Image credit Fiona Crouch, Marine Biological Association of the UK
A page from the 1869 issue of the Annals and Magazine of Natural History showing Carter's illustrations to accompany one of his articles
So contributions to the Fairlynch exhibition by members of Budleigh Salterton’s Venture Art Group have been welcomed at the Museum, which of course is also an Arts Centre.
The sea naturally features in many of the paintings. Water is notoriously difficult to portray in art. Judge for yourselves how well the artists have risen to the challenge.
'Misty Morning' Julie Bingham
'Sunnny Day at the Sea' Teresa Creton
Favourite views familiar with coast path walkers feature in many of the landscapes like these three paintings of Ladram stacks by Jean Harmsworth, driftwood on Budleigh beach by Chris Stacey and the Otter marshes by Iris Ansell.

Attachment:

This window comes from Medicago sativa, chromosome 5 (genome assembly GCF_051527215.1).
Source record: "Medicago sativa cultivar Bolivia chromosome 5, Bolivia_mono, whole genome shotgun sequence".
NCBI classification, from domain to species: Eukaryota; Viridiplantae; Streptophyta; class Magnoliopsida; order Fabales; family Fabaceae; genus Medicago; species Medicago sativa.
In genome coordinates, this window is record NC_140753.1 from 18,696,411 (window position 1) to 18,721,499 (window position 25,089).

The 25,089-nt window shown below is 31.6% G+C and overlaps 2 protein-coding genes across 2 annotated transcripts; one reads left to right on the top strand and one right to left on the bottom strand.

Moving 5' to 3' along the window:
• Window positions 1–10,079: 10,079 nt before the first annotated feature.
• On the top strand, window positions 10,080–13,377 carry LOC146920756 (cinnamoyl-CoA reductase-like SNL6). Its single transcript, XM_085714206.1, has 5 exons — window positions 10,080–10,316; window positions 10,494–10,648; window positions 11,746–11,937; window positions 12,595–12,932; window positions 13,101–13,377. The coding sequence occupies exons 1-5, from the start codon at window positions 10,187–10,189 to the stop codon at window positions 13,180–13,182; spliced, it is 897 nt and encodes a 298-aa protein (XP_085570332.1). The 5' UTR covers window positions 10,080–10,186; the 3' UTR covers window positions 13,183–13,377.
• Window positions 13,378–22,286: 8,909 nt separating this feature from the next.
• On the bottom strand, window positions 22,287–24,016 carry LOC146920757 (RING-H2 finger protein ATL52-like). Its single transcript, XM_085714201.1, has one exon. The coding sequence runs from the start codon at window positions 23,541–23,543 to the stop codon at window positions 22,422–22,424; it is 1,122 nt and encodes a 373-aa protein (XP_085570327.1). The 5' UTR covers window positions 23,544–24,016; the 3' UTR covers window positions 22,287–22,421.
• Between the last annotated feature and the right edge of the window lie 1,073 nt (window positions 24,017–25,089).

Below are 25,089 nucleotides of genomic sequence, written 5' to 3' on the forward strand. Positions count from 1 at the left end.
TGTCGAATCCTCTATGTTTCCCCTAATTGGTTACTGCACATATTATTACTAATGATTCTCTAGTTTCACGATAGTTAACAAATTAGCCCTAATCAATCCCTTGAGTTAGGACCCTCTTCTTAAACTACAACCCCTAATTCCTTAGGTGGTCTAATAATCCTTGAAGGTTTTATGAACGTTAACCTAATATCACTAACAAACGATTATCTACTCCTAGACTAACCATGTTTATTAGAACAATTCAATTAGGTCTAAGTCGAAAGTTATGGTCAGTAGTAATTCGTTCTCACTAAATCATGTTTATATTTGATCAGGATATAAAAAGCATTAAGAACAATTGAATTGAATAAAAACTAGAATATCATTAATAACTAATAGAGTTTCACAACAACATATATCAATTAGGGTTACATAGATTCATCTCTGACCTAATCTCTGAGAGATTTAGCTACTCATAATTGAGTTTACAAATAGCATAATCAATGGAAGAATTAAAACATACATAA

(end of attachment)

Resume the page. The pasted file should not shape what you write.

But some of the artists have chosen subjects further afield, like Audrey Holden's 'Sunset Isles of Scilly' or Sue Chapman's 'The Lighthouse', seen below.
Sheila Stacey's 'Seahorse & Sponges' was inspired by a photo taken by Singapore wildlife photographer Ria Tan. The sponge in the painting, Pseudoceratina purpurea, was first described by Henry Carter in 1880 and incidentally has been identified recently as a source of cancer-beating chemical compounds by a team at Imperial College London.
I think Budleigh Salterton's most celebrated scientist would be delighted with this painting and with all the others on display at the Museum.